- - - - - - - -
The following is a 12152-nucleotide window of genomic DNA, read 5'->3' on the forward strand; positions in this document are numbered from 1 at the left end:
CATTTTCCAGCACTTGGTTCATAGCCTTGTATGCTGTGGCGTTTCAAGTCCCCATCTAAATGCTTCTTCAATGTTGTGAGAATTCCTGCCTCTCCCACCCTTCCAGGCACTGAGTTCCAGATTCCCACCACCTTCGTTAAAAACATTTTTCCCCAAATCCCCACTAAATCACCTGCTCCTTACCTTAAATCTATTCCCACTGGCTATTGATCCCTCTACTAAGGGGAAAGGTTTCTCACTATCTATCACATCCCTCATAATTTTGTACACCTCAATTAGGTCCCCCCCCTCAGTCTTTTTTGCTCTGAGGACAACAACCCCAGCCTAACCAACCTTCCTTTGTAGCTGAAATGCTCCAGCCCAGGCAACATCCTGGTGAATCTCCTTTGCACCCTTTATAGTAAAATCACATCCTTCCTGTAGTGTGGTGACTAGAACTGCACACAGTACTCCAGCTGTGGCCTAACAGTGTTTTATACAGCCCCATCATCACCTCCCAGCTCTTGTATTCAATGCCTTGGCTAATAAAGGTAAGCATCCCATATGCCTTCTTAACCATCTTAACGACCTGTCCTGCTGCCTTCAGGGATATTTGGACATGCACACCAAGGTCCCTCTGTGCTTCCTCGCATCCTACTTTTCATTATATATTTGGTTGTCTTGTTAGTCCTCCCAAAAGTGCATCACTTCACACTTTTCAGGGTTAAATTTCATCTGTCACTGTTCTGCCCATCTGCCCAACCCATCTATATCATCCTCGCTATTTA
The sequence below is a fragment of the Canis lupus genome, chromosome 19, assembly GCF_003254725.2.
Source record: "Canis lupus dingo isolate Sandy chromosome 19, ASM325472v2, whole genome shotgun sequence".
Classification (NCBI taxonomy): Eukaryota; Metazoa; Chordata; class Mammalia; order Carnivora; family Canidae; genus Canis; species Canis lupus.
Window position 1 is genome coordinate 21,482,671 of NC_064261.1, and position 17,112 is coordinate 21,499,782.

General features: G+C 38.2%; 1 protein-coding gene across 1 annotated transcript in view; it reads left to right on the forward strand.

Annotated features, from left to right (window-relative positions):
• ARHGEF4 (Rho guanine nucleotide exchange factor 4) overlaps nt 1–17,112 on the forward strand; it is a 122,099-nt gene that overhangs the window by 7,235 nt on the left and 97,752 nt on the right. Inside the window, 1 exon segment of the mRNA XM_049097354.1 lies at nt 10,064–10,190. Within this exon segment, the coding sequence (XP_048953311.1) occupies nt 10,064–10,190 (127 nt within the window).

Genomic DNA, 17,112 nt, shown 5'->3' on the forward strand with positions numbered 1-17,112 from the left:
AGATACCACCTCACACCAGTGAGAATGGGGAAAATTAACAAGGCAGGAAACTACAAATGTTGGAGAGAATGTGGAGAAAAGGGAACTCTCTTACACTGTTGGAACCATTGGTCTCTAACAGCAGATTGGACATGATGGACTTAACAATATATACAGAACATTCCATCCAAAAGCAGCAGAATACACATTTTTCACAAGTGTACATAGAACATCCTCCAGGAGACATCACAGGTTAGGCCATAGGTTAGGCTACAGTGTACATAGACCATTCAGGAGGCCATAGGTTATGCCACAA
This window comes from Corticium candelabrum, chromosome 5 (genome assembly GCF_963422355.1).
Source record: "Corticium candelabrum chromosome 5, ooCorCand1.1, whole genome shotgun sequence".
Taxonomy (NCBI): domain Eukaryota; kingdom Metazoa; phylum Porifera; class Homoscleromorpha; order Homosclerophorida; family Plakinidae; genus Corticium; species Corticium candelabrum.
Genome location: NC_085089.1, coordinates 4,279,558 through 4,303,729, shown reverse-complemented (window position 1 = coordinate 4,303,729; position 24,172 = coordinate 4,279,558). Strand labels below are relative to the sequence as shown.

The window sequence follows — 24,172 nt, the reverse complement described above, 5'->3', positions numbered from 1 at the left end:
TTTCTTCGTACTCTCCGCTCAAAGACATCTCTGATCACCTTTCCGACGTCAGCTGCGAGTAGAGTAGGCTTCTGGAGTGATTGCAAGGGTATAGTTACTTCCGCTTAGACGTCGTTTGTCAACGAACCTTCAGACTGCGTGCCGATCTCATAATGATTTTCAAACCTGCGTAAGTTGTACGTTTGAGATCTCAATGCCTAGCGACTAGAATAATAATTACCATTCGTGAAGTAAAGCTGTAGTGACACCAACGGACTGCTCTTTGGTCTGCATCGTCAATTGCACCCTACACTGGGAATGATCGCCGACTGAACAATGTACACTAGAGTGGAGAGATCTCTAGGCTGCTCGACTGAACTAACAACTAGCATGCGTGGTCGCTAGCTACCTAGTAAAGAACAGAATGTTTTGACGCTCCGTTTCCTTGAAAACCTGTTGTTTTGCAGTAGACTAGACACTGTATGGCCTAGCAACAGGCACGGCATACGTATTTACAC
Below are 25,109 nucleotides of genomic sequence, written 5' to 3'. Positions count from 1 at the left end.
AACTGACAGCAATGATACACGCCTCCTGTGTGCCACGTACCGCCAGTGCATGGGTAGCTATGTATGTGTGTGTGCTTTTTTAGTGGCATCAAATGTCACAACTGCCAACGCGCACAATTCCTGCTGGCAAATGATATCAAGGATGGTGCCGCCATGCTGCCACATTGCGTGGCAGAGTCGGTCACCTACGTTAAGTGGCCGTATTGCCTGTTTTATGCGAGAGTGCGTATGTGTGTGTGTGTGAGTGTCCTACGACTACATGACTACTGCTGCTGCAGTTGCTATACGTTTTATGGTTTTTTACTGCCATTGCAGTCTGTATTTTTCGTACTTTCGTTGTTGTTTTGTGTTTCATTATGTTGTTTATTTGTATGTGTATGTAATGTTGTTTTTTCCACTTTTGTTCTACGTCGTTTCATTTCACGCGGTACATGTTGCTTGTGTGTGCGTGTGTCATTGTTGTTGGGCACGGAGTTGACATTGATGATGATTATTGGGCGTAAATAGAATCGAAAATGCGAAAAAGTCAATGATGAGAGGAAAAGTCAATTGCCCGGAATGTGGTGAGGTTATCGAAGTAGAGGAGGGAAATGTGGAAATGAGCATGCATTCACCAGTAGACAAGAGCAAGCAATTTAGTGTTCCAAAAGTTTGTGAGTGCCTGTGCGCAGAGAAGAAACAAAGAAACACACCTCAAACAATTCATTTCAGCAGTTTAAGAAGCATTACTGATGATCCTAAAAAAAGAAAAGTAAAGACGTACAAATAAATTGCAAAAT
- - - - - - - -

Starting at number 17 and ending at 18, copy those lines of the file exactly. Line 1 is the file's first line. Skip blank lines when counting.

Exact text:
TTTCTTCGTACTCTCCGCTCAAAGACATCTCTGATCACCTTTCCGACGTCAGCTGCGAGTAGAGTAGGCTTCTGGAGTGATTGCAAGGGTATAGTTACTTCCGCTTAGACGTCGTTTGTCAACGAACCTTCAGACTGCGTGCCGATCTCATAATGATTTTCAAACCTGCGTAAGTTGTACGTTTGAGATCTCAATGCCTAGCGACTAGAATAATAATTACCATTCGTGAAGTAAAGCTGTAGTGACACCAACGGACTGCTCTTTGGTCTGCATCGTCAATTGCACCCTACACTGGGAATGATCGCCGACTGAACAATGTACACTAGAGTGGAGAGATCTCTAGGCTGCTCGACTGAACTAACAACTAGCATGCGTGGTCGCTAGCTACCTAGTAAAGAACAGAATGTTTTGACGCTCCGTTTCCTTGAAAACCTGTTGTTTTGCAGTAGACTAGACACTGTATGGCCTAGCAACAGGCACGGCATACGTATTTACAC
Below are 25,109 nucleotides of genomic sequence, written 5' to 3'. Positions count from 1 at the left end.